• Re: Nitrogen removal in SBR

    This is tricky, as I don't have a clear view of your file and class structure.
    However, if you followed my instructions, word-by-word (he he) you should have:[list]
    [li]a [b]new CLASS[/b], SBRPointSettler_ContinuousFeed, in the "wwtp.base.SBR.msl" file - I would guess at the bottom, immediately above the set of #include statements. Anyway, what matters is that it's written in this file and therefore "visible" by the rest of the library[/li]
    [li]a [b]new file[/b], "wwtp.SBRPointsettler1PhaseReact_ContinuousFeed.msl" which contain 1 CLASS by the same name (i.e. SBRPointsettler1PhaseReact_ContinuousFeed) which, unlike the previous one, is associated to the icon "sbr" - this is what makes the ClassName appear in the drop-down in the WEST Properties pane[/li]

    Now, what's missing is that the rest of the library cannot "see" the new class, because the new file has not been included in its hierarchical structure.

    Add the following statement to the "wwtp.base.SBR.msl" file, right at the end, after #include "SBR/wwtp.base.SBR.sbrpointsettler8phasereact.msl":
    [code]#include "SBR/wwtp.base.SBR.sbrpointsettler1phasereact_ContinuousFeed"[/code]
  • Re: How to simulate an UASB

    Hi, I hope that other WEST users may have experience with this kind of application and can provide you with more concrete answers.

    I have briefly discussed this with some of our scientific collaborators, namely CEIT (Spain: http://ceit.es/index.php browse to Environmental Engineering) and University of kwaZulu-Natal (South Africa: http://prg.ukzn.ac.za/).
    CEIT developed a UASB model in WEST by combining an ASU tank (with anaerobic reactions) to a point settler (for retaining the biomass).
    One of the South African students is currently modeling a UASB system based on the new Plant-wide model which is included in WEST 2014.
  • Re: Controlling ethanol dosage to an SBR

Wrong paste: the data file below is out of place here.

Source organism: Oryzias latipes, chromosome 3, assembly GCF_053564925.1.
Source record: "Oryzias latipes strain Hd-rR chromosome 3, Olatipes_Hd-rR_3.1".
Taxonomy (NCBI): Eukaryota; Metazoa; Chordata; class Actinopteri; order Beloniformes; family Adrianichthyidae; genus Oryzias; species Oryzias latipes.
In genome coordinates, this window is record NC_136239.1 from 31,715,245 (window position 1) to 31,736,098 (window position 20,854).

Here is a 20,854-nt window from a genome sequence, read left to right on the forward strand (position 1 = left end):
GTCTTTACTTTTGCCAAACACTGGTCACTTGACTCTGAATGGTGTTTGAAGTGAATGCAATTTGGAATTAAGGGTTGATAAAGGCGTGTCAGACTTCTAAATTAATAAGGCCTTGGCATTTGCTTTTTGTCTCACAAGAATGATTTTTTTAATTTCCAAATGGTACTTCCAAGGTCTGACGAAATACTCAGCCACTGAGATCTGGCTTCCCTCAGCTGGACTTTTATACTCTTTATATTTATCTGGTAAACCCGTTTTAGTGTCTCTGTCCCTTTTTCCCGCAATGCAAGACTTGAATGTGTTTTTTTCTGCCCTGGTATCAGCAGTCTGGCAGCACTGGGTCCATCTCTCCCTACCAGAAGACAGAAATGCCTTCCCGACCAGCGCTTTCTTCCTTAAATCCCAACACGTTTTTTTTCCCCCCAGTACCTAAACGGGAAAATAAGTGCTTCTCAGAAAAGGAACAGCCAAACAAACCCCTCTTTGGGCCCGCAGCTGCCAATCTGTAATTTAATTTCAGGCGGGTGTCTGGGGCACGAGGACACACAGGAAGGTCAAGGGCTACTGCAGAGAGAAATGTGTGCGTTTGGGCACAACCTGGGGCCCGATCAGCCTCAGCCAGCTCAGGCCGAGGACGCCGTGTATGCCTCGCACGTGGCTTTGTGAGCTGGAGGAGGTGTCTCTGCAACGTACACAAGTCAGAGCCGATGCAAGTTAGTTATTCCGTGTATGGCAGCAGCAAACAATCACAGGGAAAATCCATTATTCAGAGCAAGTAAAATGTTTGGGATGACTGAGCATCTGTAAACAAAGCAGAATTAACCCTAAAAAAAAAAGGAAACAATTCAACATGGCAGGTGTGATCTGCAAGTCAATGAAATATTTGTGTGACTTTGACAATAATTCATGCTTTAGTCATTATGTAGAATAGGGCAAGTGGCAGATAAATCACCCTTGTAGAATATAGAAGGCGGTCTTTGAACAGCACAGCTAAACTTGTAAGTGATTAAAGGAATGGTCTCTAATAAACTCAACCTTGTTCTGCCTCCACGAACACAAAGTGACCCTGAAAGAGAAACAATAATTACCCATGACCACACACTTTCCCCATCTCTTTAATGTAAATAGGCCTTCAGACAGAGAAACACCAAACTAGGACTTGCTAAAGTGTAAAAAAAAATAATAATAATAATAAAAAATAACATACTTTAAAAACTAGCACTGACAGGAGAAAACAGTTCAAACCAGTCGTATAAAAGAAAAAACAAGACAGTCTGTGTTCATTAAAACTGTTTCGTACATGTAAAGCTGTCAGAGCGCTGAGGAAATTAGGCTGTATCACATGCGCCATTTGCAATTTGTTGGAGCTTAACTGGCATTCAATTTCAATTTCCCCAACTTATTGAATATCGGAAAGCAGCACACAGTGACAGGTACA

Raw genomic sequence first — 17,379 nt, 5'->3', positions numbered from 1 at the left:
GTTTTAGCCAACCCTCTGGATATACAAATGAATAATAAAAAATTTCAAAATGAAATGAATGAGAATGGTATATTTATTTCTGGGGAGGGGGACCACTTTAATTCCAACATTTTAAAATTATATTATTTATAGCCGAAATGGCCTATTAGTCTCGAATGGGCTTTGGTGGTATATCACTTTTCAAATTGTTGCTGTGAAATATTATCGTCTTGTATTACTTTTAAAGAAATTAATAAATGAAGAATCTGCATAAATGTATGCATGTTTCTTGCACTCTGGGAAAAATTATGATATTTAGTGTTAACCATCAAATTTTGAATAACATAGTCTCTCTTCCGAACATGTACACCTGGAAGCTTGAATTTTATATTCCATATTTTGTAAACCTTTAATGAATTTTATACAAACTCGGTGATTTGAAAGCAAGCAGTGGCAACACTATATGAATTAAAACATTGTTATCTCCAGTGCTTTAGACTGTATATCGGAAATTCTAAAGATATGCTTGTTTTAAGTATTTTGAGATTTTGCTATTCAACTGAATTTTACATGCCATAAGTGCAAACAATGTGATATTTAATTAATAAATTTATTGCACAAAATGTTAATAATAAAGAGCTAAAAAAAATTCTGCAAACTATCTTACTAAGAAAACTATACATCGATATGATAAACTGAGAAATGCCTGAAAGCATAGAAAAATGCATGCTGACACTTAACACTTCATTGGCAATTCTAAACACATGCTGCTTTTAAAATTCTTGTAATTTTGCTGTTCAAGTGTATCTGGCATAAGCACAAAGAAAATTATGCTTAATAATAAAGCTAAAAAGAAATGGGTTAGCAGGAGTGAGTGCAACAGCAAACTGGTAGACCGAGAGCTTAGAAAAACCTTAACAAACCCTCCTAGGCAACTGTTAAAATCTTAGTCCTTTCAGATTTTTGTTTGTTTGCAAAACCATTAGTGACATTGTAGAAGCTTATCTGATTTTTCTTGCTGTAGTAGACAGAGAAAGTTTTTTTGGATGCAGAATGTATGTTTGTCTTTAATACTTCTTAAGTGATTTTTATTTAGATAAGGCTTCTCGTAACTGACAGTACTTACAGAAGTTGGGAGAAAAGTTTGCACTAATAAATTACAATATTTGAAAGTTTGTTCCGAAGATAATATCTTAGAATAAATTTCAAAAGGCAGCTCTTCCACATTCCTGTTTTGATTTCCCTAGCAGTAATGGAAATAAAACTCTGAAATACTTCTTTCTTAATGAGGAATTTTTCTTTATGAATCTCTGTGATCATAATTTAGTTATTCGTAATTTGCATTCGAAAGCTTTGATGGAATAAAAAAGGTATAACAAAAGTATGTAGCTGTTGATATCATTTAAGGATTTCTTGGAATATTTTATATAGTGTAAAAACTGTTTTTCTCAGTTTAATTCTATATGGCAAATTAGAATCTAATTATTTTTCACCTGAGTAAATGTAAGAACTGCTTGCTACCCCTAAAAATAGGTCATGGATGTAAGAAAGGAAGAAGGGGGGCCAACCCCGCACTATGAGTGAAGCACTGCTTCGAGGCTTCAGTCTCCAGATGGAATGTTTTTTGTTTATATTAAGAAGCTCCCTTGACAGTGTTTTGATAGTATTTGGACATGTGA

[quote]it seems like the Q_Waste is a constant flow, not an intermittent flow like in an SBR[/quote]
    Yes you're right: in CFID (and CFCD), there's a continuous underflow equal to the Q_Waste parameter.

    [quote]Is it possible to mimic the SBR process and let the flow Q_Waste be equal to zero except for a short period at the end of the draw phase?
    Yes: but you need to modify either the base SBR so as to accept influent (i.e. not direct to by-pass) outside the fill phase; or the base CFID model so as to have no underflow but during a certain period.

    Regarding the numerical error: what other integrator did you try? I would imagine RK4 (fixed step size) although very slow, should not give that problem. Indeed, I don't believe there's anything wrong in the data file as such, but there may be a local sudden change (maybe a coarser time step in your data file compared to the sample one; of large step-change in some quantity). Best would be that you carefully inspect the time point at which it happens.
  • Re: Errors: "Non-existent key in Manager"

    Hi Moses, it's precisely "explaining this in a nutshell" which is nearly impossible :)
    Please send your case (and model library!) to Tech Support: mikebydhi@dhigroup.com
    Once we have identified the reason, we can post a solution here, so that other users may benefit.
  • Re: Controlling ethanol dosage to an SBR

    Hi, your layout looks ok - although the detailed settings of the models are evidently crucial here.
    Please, have a look at the following threads too:
    [li]"Nitrogen removal in SBR"[/li]
    [li]"SBR & Desynchronization"[/li]
    you may find relevant information.
    I believe the issue is that you [b]cannot dose anything[/b] to an SBR [b]outside of the "fill" phase[/b] (T1): during all other phases, any inflow is directed to the by-pass. On the other hand, if you replace the data input (which provides a dosage of ethanol during T2R2) by a controller which gives a constant dosage, you may indeed detect some denitrification: but this is because ethanol enter the SBR during T1.

    If you really want to feed the SBR during other phases than the fill phase, you need to either modify the base model or consider one of the variants called CFCD or CFID (cf. the threads mentioned above).
  • Re: Sensor for soluble- and particulate COD

    You need to create a new CLASS (e.g. MultiSensor_New) which EXTENDS MultiSensor ... have a look at how the standard MultiSensor class is written.
    The body of your new class should have the following elements.

    interface <-
    OBJ y_SCOD ... fill in the relevant details here
    OBJ y_XCOD ... same as above